The flexible support structure 18 is attached to the frame 16 and specifically to the support arm 44 preferably using a hinge assembly 66. The hinge assembly 66 allows fine adjustment of the support structure 18 relative to the frame 16 in order to adjust the measuring device 20 relative to the specimen 12. The hinge assembly 66 includes a bracket 67 pivotally joined to the support arm 44 with a pivot pin 70. A thumbscrew 72 threaded through a suitable aperture in the bracket 67 contacts an arm 74 of the support arm 44. Adjustment of the thumbscrew 72 allows the angular position of the bracket 67 to be adjusted relative to the support arm 44. In the embodiment illustrated, a spring 76 connected between the bracket 67 and the support arm 74 provides a restraining force to assure that the angular position of the bracket 67 is suitably fixed.

As stated above, the flexible support structure 18 supports the measuring device 20 against the specimen 12 and on the frame 16. In the embodiment illustrated, the flexible support structure 18 comprises a flexible strap 80 (FIG. 6) formed of beryllium-nickel. Preferably the strap 80 is formed in the shape of a loop 82 with ends of the strap joined together and clamped to the bracket 67 with a clamping plate 84. Referring to FIG. 4, each end of the strap 80 is provided with an aperture 80A and 80B, respectively. The ends of the strap 80 are then overlapped aligning the apertures 80A and 80B with each other. A mounting bolt 86 which extends through the clamping block 84 and the apertures 80A and 80B of the ends of the strap 80 secures the ends of the strap 80 to provide an enclosed loop 82. It is to be understood that the ends of the strap 80 could also be welded together to form an endless enclosed loop and then secured to the bracket 67 through suitable means. Likewise, the loop 82 formed by the strap 80 could be non-continuous in that the ends of the strap 80 could be spaced apart and separately mounted to the bracket 67. The important feature of the support structure 18 is that it independently provides support for the measuring device 20 placing the measuring device 20 in a proper position against the specimen 12. Since the strap 80 is flexible, the support loop 82 allows for three-dimensional movement of the test specimen 12 without inducing large resistive forces which could distort the test specimen 12. The support loop 82 further allows the measuring device 20 to move with the test specimen 12 when the test specimen is undergoing common mode displacements of the contact points on the test specimen 12. When compressed slightly by adjustment of the support arm 44 relative to the T-bracket 48, the support loop 82 provides an adjustable amount of contact force.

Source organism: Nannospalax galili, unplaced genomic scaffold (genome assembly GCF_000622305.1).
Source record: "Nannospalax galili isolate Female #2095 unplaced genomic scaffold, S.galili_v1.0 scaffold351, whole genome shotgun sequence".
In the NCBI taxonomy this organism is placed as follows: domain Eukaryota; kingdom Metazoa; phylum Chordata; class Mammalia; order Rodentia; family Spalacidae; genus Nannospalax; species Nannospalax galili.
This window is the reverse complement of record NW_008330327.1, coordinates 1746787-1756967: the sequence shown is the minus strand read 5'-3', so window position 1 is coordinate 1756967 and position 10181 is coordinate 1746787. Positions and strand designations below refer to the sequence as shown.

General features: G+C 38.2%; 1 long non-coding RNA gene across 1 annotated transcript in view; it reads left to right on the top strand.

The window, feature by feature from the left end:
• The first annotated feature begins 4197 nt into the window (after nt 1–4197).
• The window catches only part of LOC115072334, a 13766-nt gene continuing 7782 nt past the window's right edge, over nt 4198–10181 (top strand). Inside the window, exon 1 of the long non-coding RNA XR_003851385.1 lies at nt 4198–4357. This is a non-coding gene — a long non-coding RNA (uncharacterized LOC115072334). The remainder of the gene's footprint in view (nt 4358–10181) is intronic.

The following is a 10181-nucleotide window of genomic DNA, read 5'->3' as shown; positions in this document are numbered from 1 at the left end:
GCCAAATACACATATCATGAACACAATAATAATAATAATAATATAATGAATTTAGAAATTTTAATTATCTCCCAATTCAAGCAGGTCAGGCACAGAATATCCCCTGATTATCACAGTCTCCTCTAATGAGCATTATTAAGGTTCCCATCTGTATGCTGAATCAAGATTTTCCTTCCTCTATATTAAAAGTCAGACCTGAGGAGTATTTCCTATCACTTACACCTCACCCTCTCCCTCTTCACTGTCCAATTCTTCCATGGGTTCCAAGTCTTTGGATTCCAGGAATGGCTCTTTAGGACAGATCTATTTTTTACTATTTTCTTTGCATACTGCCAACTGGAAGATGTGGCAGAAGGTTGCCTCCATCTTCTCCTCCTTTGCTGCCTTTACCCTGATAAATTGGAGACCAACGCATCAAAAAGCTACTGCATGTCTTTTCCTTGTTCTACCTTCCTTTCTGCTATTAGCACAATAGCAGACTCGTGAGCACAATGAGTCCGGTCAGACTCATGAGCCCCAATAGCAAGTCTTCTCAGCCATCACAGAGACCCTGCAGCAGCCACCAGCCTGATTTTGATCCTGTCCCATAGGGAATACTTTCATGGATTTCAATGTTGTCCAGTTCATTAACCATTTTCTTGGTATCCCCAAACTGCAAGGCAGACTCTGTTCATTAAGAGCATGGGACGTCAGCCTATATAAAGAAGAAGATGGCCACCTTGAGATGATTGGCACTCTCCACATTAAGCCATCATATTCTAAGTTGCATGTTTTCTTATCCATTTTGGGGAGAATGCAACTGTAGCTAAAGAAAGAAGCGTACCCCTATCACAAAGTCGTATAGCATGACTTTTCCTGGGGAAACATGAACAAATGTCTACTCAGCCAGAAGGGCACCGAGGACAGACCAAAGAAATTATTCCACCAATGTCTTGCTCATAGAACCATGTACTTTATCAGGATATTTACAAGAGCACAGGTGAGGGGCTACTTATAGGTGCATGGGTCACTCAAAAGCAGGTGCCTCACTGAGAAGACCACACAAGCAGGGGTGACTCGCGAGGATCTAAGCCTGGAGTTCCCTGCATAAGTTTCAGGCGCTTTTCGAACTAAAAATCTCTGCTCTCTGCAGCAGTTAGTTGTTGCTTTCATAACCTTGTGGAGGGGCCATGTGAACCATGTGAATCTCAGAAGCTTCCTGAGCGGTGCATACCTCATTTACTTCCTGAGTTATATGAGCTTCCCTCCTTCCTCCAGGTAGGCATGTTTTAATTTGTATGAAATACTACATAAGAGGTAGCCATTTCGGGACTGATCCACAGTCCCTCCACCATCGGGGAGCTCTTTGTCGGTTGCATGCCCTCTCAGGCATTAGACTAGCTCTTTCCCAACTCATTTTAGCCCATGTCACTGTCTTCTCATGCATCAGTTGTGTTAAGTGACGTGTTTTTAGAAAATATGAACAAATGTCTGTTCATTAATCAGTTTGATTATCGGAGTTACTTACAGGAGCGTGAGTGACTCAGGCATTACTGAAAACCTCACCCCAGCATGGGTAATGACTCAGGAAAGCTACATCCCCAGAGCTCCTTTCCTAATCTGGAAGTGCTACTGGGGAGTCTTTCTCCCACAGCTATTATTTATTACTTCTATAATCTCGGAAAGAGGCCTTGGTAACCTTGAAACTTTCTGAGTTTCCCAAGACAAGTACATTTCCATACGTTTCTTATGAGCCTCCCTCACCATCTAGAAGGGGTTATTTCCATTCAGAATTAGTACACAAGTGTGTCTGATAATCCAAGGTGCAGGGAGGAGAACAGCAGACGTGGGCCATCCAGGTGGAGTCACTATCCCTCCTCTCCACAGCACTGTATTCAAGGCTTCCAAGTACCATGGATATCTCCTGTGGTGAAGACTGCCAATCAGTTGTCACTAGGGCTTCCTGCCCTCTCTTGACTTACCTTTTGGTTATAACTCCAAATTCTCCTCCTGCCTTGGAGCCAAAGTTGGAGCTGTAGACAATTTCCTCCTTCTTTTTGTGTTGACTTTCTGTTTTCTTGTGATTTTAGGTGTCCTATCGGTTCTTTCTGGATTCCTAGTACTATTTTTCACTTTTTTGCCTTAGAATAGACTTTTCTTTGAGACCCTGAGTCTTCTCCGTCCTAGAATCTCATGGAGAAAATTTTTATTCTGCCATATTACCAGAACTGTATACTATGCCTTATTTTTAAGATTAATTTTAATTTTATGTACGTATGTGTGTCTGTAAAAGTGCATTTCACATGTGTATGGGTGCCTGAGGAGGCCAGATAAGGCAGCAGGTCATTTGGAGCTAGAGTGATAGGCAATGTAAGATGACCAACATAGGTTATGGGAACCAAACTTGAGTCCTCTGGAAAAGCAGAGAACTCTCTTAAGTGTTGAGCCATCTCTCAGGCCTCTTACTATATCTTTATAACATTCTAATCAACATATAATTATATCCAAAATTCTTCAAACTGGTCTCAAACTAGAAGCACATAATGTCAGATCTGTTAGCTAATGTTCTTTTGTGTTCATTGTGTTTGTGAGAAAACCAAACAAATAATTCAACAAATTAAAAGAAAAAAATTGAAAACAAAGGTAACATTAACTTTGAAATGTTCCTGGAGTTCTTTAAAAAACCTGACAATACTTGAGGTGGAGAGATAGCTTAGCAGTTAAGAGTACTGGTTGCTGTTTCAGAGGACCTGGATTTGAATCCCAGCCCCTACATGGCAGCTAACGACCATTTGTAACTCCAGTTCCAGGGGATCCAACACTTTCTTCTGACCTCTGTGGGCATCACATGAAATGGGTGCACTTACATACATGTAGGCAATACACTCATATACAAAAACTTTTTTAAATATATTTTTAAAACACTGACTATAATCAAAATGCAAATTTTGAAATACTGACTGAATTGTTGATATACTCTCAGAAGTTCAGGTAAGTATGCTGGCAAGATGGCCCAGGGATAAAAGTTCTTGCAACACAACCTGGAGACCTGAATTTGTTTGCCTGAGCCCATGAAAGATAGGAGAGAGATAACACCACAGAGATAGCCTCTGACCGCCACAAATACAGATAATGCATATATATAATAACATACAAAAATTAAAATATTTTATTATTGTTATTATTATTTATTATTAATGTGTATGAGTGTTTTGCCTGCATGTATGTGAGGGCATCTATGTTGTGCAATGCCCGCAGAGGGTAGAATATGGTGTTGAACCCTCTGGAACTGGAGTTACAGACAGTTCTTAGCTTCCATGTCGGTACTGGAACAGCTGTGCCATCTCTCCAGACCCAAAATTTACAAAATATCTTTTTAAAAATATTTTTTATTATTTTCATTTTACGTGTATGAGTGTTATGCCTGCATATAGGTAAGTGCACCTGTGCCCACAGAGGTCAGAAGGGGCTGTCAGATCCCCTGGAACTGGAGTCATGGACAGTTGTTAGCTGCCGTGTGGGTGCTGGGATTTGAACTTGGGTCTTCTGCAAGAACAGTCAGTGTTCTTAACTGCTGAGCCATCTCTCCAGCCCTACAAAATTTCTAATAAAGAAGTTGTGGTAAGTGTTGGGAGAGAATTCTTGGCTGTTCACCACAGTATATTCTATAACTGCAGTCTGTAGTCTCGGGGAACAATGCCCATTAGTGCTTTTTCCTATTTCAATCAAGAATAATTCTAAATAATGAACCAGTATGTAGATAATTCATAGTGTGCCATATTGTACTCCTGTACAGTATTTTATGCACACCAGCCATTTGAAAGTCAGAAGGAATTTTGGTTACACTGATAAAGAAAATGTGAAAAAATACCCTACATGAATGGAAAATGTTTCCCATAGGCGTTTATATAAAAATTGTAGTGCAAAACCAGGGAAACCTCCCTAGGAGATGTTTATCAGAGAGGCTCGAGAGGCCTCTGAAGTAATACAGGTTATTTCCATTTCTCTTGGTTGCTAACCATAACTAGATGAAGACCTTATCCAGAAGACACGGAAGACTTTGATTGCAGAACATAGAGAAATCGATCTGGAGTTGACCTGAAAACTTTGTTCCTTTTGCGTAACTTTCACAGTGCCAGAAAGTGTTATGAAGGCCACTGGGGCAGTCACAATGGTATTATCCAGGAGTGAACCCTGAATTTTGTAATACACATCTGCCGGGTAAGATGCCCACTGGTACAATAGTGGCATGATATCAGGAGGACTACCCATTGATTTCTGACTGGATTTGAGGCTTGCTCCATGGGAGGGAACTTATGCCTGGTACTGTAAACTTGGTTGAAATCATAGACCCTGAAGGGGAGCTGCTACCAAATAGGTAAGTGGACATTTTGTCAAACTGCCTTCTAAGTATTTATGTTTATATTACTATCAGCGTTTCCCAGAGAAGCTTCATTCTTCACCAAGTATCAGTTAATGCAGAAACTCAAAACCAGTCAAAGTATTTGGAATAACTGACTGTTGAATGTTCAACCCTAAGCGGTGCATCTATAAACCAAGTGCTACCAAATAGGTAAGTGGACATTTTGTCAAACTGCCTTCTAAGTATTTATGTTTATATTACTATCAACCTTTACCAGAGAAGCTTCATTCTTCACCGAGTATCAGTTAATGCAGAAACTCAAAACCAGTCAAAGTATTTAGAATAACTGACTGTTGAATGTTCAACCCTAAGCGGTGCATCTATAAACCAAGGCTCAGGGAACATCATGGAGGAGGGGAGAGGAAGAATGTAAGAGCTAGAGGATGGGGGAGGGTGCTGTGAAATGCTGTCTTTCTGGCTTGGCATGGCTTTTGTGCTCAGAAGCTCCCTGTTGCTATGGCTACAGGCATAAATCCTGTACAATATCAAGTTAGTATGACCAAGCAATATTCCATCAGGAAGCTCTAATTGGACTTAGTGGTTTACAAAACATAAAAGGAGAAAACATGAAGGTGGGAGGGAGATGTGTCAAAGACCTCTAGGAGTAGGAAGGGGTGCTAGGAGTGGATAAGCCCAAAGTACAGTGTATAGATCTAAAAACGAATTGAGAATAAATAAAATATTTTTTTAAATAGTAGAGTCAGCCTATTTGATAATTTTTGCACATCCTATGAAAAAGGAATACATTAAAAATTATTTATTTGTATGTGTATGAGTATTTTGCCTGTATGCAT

In the embodiment illustrated the measuring device 20 includes two extensometer arms 90A and 90B. The arms 90A and 90B are substantially similar and include a first end mounted to the flexible support structure 18 with a screw 93 extending through a mounting block 89, an aperture, not shown, in the strap 80, an aperture 95 in each arm of an extending tab 97 (FIG. 5B) and threaded in a backing block 99. A second end of each arm 90A and 90B contacts the surface 22 of the specimen 12 with the contact force developed by the flexible support structure 18. Pivotal rotation of the hinge assembly 66 provides an uplifting force upon the measuring device 20 for support thereof as well as distributes the contact three between each of the arms 90A and 90B so that the force from each arm upon the test specimen 12 is substantially equal. Substantially equal force contact from each arm is desired in order to minimize the total contact force applied to the test specimen 12. For instance, if the contact forces from each arm were not equal and if a minimum contact force was required to prevent slipping, then in order to maintain the arm with the lesser amount of contact force at the minimun amount of contact force, the other arm would be applying a higher, unnecessary amount of force, which could distort the test specimen 12 affecting test results.